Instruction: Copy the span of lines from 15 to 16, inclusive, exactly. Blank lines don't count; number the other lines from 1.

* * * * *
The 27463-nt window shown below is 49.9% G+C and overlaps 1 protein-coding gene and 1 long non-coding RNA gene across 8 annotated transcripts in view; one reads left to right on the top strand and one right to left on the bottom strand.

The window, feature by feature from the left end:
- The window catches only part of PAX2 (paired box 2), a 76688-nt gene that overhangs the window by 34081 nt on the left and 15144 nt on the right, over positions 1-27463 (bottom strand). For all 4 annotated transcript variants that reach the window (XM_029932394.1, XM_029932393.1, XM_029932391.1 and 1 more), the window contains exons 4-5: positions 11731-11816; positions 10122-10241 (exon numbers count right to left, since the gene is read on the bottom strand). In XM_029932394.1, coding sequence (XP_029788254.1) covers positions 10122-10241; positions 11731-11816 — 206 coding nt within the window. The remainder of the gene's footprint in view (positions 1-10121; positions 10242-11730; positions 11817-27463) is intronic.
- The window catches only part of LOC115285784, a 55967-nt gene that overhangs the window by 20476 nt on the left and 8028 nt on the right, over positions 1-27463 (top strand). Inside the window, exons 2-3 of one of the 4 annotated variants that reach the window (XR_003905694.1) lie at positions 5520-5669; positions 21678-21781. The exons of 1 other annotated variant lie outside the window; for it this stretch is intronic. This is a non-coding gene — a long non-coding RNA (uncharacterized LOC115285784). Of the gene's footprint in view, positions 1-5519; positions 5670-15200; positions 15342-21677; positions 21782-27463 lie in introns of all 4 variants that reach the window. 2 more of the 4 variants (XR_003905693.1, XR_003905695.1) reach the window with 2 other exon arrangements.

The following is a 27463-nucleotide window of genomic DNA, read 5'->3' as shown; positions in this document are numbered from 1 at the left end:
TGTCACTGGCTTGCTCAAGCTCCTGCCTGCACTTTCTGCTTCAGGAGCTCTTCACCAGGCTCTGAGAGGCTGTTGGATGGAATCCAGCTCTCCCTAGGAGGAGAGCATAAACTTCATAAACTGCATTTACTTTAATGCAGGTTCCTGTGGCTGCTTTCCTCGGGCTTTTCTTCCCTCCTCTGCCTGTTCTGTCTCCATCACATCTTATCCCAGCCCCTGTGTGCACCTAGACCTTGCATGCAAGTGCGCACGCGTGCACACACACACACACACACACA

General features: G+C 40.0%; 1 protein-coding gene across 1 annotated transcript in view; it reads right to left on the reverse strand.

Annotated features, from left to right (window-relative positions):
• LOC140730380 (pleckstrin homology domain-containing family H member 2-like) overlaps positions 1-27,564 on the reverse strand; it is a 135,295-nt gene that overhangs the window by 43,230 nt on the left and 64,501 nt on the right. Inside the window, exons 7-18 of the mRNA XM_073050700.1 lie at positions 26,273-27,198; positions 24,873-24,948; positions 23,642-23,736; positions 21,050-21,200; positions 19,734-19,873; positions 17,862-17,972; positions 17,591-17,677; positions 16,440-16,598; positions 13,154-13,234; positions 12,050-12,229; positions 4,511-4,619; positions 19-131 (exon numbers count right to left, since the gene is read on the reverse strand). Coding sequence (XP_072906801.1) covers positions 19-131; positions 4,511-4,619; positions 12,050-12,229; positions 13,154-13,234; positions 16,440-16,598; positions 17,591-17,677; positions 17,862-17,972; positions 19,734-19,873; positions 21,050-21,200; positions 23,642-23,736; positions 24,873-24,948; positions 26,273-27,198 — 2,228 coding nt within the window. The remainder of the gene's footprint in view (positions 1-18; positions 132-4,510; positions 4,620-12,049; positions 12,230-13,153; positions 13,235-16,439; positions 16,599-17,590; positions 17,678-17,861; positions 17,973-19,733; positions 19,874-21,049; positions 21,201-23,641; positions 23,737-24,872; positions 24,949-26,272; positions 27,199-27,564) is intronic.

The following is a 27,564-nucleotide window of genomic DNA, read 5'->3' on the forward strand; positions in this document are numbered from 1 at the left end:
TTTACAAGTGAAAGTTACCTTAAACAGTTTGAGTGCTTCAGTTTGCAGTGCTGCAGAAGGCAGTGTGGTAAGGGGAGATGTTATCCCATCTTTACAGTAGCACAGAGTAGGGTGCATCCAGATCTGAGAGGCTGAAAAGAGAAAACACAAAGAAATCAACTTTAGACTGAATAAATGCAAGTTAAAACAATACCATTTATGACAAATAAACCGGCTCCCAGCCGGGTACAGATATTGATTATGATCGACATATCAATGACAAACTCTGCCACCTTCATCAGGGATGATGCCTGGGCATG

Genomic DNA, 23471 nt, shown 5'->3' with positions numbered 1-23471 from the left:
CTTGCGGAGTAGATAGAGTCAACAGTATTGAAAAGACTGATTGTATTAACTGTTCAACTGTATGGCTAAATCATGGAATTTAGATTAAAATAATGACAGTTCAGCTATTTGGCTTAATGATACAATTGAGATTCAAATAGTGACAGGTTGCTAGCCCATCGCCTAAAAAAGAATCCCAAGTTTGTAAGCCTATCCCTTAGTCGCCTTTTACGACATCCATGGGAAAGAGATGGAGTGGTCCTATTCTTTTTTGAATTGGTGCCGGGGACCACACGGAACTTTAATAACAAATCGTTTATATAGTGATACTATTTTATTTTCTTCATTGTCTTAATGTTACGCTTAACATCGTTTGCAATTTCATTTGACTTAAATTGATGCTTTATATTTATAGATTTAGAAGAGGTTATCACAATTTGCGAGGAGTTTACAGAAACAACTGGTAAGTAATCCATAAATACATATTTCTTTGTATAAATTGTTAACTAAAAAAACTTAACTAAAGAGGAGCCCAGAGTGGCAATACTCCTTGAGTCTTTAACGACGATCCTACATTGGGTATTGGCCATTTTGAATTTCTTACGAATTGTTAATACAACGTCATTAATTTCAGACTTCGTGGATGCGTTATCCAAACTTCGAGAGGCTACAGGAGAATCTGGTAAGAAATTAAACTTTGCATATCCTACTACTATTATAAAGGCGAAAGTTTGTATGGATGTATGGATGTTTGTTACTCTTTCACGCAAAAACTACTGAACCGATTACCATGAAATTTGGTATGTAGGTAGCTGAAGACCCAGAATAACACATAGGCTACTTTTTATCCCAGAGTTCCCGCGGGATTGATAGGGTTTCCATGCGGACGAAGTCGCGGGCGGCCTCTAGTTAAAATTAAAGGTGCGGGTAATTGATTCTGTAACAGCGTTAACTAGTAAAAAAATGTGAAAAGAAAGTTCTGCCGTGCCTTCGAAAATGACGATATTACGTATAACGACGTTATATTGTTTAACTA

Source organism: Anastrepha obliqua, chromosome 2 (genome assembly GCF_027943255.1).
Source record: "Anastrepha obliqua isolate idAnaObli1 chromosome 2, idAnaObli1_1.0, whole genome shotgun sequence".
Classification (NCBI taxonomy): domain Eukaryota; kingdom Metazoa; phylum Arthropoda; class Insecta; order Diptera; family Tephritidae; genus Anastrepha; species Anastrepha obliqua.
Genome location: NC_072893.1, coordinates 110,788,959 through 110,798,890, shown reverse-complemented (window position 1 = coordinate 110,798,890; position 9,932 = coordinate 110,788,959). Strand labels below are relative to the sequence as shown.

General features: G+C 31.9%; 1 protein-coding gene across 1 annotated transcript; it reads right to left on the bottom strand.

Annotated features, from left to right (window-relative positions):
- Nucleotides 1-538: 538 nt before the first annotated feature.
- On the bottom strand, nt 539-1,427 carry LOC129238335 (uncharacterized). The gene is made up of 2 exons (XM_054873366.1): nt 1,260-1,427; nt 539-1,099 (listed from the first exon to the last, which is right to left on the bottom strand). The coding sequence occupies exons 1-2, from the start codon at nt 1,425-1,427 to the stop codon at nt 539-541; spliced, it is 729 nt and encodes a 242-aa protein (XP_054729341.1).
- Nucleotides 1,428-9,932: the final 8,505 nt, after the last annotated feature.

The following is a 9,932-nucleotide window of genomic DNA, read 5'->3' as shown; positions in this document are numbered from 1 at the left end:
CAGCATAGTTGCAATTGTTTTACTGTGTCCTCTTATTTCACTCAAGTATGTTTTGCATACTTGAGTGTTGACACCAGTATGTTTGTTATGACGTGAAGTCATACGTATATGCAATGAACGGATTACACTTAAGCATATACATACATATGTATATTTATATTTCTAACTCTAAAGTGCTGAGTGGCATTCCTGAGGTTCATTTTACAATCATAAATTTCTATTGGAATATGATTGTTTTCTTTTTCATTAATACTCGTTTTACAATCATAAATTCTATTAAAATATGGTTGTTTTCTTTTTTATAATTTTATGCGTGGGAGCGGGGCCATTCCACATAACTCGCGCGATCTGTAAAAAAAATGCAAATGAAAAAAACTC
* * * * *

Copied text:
Source record: "Anastrepha obliqua isolate idAnaObli1 chromosome 2, idAnaObli1_1.0, whole genome shotgun sequence".
Classification (NCBI taxonomy): domain Eukaryota; kingdom Metazoa; phylum Arthropoda; class Insecta; order Diptera; family Tephritidae; genus Anastrepha; species Anastrepha obliqua.